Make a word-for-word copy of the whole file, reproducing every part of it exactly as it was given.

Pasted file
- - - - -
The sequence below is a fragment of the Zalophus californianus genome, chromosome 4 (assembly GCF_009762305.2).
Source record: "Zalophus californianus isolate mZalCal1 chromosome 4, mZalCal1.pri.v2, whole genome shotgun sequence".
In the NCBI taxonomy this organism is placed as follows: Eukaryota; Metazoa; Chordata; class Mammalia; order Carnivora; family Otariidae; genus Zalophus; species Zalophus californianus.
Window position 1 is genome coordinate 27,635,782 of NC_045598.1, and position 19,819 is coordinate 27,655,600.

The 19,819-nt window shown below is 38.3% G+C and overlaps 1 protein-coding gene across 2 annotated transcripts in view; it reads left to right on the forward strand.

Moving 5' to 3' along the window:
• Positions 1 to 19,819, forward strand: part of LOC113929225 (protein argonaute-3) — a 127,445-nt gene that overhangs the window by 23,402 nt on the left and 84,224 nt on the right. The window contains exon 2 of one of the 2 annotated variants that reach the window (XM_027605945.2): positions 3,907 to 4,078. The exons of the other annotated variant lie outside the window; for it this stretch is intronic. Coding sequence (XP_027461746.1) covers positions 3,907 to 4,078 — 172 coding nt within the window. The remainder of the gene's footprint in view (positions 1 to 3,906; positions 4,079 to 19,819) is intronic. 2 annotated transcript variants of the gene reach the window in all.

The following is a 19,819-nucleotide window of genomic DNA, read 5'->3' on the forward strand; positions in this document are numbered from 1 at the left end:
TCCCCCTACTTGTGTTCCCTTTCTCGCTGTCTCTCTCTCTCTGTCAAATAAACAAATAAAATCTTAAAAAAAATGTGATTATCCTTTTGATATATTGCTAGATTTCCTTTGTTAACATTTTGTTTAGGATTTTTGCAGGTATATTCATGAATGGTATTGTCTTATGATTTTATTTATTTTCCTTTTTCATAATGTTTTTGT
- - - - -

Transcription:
The sequence below is a fragment of the Zalophus californianus genome, chromosome 4 (assembly GCF_009762305.2).
Source record: "Zalophus californianus isolate mZalCal1 chromosome 4, mZalCal1.pri.v2, whole genome shotgun sequence".
In the NCBI taxonomy this organism is placed as follows: Eukaryota; Metazoa; Chordata; class Mammalia; order Carnivora; family Otariidae; genus Zalophus; species Zalophus californianus.
Window position 1 is genome coordinate 27,635,782 of NC_045598.1, and position 19,819 is coordinate 27,655,600.

The 19,819-nt window shown below is 38.3% G+C and overlaps 1 protein-coding gene across 2 annotated transcripts in view; it reads left to right on the forward strand.

Moving 5' to 3' along the window:
• Positions 1 to 19,819, forward strand: part of LOC113929225 (protein argonaute-3) — a 127,445-nt gene that overhangs the window by 23,402 nt on the left and 84,224 nt on the right. The window contains exon 2 of one of the 2 annotated variants that reach the window (XM_027605945.2): positions 3,907 to 4,078. The exons of the other annotated variant lie outside the window; for it this stretch is intronic. Coding sequence (XP_027461746.1) covers positions 3,907 to 4,078 — 172 coding nt within the window. The remainder of the gene's footprint in view (positions 1 to 3,906; positions 4,079 to 19,819) is intronic. 2 annotated transcript variants of the gene reach the window in all.

The following is a 19,819-nucleotide window of genomic DNA, read 5'->3' on the forward strand; positions in this document are numbered from 1 at the left end:
TCCCCCTACTTGTGTTCCCTTTCTCGCTGTCTCTCTCTCTCTGTCAAATAAACAAATAAAATCTTAAAAAAAATGTGATTATCCTTTTGATATATTGCTAGATTTCCTTTGTTAACATTTTGTTTAGGATTTTTGCAGGTATATTCATGAATGGTATTGTCTTATGATTTTATTTATTTTCCTTTTTCATAATGTTTTTGT